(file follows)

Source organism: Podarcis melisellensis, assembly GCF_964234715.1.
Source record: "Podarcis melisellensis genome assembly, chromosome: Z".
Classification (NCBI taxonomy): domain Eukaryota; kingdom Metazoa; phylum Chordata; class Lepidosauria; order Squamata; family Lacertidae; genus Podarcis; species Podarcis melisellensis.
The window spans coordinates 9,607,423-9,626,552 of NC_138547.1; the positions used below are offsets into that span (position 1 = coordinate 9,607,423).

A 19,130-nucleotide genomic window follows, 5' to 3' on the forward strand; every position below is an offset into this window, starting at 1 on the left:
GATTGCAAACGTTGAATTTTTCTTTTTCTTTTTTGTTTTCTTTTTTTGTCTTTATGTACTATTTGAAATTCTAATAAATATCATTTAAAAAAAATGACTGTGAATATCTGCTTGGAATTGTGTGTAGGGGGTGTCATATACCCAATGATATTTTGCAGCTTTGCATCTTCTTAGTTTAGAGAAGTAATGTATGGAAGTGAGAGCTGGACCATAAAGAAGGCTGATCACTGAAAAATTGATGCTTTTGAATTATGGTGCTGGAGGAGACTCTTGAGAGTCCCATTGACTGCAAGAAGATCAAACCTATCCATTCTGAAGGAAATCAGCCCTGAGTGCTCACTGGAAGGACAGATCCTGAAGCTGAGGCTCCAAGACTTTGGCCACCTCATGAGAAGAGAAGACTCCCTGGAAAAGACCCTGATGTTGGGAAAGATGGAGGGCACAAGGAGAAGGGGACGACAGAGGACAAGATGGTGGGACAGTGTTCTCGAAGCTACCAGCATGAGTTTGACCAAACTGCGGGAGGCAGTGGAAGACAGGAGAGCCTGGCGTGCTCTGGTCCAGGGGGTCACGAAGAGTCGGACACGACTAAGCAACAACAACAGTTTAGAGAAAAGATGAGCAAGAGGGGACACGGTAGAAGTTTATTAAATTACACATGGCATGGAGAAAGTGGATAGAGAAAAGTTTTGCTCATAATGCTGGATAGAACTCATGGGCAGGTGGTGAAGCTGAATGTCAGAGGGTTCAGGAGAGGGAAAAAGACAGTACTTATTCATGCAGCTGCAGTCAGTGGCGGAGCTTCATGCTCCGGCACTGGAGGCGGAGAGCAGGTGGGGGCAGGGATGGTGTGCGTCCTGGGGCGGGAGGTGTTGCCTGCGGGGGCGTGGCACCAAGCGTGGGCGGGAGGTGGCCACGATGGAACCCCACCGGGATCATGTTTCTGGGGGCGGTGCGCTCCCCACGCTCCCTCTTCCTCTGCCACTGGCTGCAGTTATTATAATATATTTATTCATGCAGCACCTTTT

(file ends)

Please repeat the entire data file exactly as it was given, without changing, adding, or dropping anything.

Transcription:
Source organism: Podarcis melisellensis, assembly GCF_964234715.1.
Source record: "Podarcis melisellensis genome assembly, chromosome: Z".
Classification (NCBI taxonomy): domain Eukaryota; kingdom Metazoa; phylum Chordata; class Lepidosauria; order Squamata; family Lacertidae; genus Podarcis; species Podarcis melisellensis.
The window spans coordinates 9,607,423-9,626,552 of NC_138547.1; the positions used below are offsets into that span (position 1 = coordinate 9,607,423).

A 19,130-nucleotide genomic window follows, 5' to 3' on the forward strand; every position below is an offset into this window, starting at 1 on the left:
GATTGCAAACGTTGAATTTTTCTTTTTCTTTTTTGTTTTCTTTTTTTGTCTTTATGTACTATTTGAAATTCTAATAAATATCATTTAAAAAAAATGACTGTGAATATCTGCTTGGAATTGTGTGTAGGGGGTGTCATATACCCAATGATATTTTGCAGCTTTGCATCTTCTTAGTTTAGAGAAGTAATGTATGGAAGTGAGAGCTGGACCATAAAGAAGGCTGATCACTGAAAAATTGATGCTTTTGAATTATGGTGCTGGAGGAGACTCTTGAGAGTCCCATTGACTGCAAGAAGATCAAACCTATCCATTCTGAAGGAAATCAGCCCTGAGTGCTCACTGGAAGGACAGATCCTGAAGCTGAGGCTCCAAGACTTTGGCCACCTCATGAGAAGAGAAGACTCCCTGGAAAAGACCCTGATGTTGGGAAAGATGGAGGGCACAAGGAGAAGGGGACGACAGAGGACAAGATGGTGGGACAGTGTTCTCGAAGCTACCAGCATGAGTTTGACCAAACTGCGGGAGGCAGTGGAAGACAGGAGAGCCTGGCGTGCTCTGGTCCAGGGGGTCACGAAGAGTCGGACACGACTAAGCAACAACAACAGTTTAGAGAAAAGATGAGCAAGAGGGGACACGGTAGAAGTTTATTAAATTACACATGGCATGGAGAAAGTGGATAGAGAAAAGTTTTGCTCATAATGCTGGATAGAACTCATGGGCAGGTGGTGAAGCTGAATGTCAGAGGGTTCAGGAGAGGGAAAAAGACAGTACTTATTCATGCAGCTGCAGTCAGTGGCGGAGCTTCATGCTCCGGCACTGGAGGCGGAGAGCAGGTGGGGGCAGGGATGGTGTGCGTCCTGGGGCGGGAGGTGTTGCCTGCGGGGGCGTGGCACCAAGCGTGGGCGGGAGGTGGCCACGATGGAACCCCACCGGGATCATGTTTCTGGGGGCGGTGCGCTCCCCACGCTCCCTCTTCCTCTGCCACTGGCTGCAGTTATTATAATATATTTATTCATGCAGCACCTTTT